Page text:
The core of this month’s edition is made up of articles that might give us food for thought, and above all for hope and faith, in these dark times. You might have a little more time to read. Pass on your copy to a neighbour or friend who might need something to read. Alternatively, they can buy a copy or take out a subscription at our website www. redcoms.org
“Thinking about the Coronavirus with Albert Camus’ is an insightful piece by Eamonn Maher, Director of the National Centre for Franco-Irish Studies in Tallaght University, Dublin. Albert Camus was a French novelist and philosopher who won the Noble Prize for literature. One of his most popular novels, The Plague, is set in the city of Oran in Algeria in the grip of a deadly bubonic plague. It becomes a vehicle for raising all sorts of serious questions, including religious ones, about the nature of society and human relations. One of the most popular quotations from the book is when one of the heroes asks another: “Is it possible to be a saint without God?” That was a question that articulated much of Camus’s relatively brief life. Not a believer, he was able and willing to sustain serious conversations with theologians he considered friends especially about his greatest block to faith, the reason for innocent suffering, especially of children. John Scally of the theology department of Trinity and a regular contributors, raises the question of where God is in all this. The truth may well be that in the darkness, we might find the God of Israel and the God of Jesus Christ whom Scally calls, “The Shy God.” Colm Meany’s “Letter from the Philippines” was not written in response to coronavirus, but the questions it raises about tragedy and suffering in a Filipino are relevant these days more than ever.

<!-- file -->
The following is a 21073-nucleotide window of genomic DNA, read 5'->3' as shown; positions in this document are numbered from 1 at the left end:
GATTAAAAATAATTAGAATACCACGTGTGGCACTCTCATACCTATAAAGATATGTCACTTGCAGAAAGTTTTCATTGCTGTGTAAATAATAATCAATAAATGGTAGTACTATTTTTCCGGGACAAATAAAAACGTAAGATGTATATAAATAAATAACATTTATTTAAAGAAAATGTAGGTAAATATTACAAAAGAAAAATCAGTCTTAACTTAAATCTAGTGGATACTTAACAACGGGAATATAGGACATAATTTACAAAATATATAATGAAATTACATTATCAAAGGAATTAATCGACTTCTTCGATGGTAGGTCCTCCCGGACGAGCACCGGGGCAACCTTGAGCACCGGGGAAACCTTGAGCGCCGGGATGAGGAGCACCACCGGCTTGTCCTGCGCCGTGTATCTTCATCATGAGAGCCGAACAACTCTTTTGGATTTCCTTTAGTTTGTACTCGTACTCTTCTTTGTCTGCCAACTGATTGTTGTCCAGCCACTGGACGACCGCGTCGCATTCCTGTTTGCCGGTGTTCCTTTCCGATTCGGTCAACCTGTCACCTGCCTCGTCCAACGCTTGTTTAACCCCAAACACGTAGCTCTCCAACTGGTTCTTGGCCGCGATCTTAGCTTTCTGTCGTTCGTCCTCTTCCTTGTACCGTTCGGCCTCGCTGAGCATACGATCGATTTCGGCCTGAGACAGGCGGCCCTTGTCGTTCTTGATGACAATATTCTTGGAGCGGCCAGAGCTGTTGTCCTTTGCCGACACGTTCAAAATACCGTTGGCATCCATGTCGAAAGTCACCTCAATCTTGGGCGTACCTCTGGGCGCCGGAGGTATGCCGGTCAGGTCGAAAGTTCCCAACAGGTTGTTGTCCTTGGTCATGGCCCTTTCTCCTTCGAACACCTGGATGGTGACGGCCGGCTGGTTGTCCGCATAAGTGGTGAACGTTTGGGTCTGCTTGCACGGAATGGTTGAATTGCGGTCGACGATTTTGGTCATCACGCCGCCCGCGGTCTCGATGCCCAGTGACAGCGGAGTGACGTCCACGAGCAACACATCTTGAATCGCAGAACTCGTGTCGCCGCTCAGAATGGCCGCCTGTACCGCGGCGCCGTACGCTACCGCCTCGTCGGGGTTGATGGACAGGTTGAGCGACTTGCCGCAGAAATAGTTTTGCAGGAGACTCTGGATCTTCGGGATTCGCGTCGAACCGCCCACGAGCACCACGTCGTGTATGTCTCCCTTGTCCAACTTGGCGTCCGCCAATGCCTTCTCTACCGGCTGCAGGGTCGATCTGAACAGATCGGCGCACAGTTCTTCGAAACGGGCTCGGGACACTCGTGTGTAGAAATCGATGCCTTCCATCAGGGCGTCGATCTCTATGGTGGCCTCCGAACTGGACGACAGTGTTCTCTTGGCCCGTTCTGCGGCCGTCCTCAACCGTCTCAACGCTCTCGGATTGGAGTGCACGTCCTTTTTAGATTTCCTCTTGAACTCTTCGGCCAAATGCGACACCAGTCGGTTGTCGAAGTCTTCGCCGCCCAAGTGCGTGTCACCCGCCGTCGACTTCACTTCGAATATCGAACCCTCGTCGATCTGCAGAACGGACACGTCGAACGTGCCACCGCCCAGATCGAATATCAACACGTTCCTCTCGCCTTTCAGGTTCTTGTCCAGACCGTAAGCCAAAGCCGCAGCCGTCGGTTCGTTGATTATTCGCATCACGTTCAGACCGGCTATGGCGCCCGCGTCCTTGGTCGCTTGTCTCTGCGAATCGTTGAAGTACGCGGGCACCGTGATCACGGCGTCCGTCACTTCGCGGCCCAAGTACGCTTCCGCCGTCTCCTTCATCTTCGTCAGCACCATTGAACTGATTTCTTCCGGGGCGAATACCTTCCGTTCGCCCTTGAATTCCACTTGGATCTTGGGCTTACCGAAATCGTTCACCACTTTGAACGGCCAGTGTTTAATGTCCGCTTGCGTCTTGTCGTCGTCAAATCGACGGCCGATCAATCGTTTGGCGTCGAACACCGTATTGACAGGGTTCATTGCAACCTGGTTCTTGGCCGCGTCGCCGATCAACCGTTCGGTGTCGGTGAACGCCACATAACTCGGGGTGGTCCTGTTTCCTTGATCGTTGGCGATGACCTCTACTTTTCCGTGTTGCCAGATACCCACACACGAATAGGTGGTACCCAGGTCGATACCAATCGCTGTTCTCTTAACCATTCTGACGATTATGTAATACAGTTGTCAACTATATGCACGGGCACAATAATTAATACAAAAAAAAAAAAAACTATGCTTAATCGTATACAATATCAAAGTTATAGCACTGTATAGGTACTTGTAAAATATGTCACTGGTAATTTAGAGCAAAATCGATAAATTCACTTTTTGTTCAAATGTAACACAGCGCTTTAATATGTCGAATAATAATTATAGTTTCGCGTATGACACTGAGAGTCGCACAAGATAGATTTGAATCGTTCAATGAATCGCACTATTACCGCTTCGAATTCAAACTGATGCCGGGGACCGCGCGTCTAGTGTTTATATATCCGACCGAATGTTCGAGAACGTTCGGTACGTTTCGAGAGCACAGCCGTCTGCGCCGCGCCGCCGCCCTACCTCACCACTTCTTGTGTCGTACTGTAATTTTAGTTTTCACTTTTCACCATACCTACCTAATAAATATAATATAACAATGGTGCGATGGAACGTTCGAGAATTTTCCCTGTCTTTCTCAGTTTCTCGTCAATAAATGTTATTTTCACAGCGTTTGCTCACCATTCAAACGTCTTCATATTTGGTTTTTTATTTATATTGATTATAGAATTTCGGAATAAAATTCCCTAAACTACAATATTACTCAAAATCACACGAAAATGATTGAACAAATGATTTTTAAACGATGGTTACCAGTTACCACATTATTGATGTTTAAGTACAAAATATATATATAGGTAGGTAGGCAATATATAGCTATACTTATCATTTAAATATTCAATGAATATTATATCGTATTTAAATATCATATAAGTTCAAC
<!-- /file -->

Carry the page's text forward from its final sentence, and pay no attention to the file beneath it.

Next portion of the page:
The leading article, “Is the Pope Infallible?” was commissioned in anticipation of the 150th anniversary of the dogma of Papal Infallibility. The young American theologian, Shaun Blanchard, traces some of the issues a right understanding of the dogma can raise. It will be continued next month. Among the other articles in the issue: Maria Hall celebrates Mary’s Month of May, and we hear of an elderly American confrere and his fight for emigrants in Trump’s America. Our two series, on the Lord’s Prayer, and on St Clement, have new installments.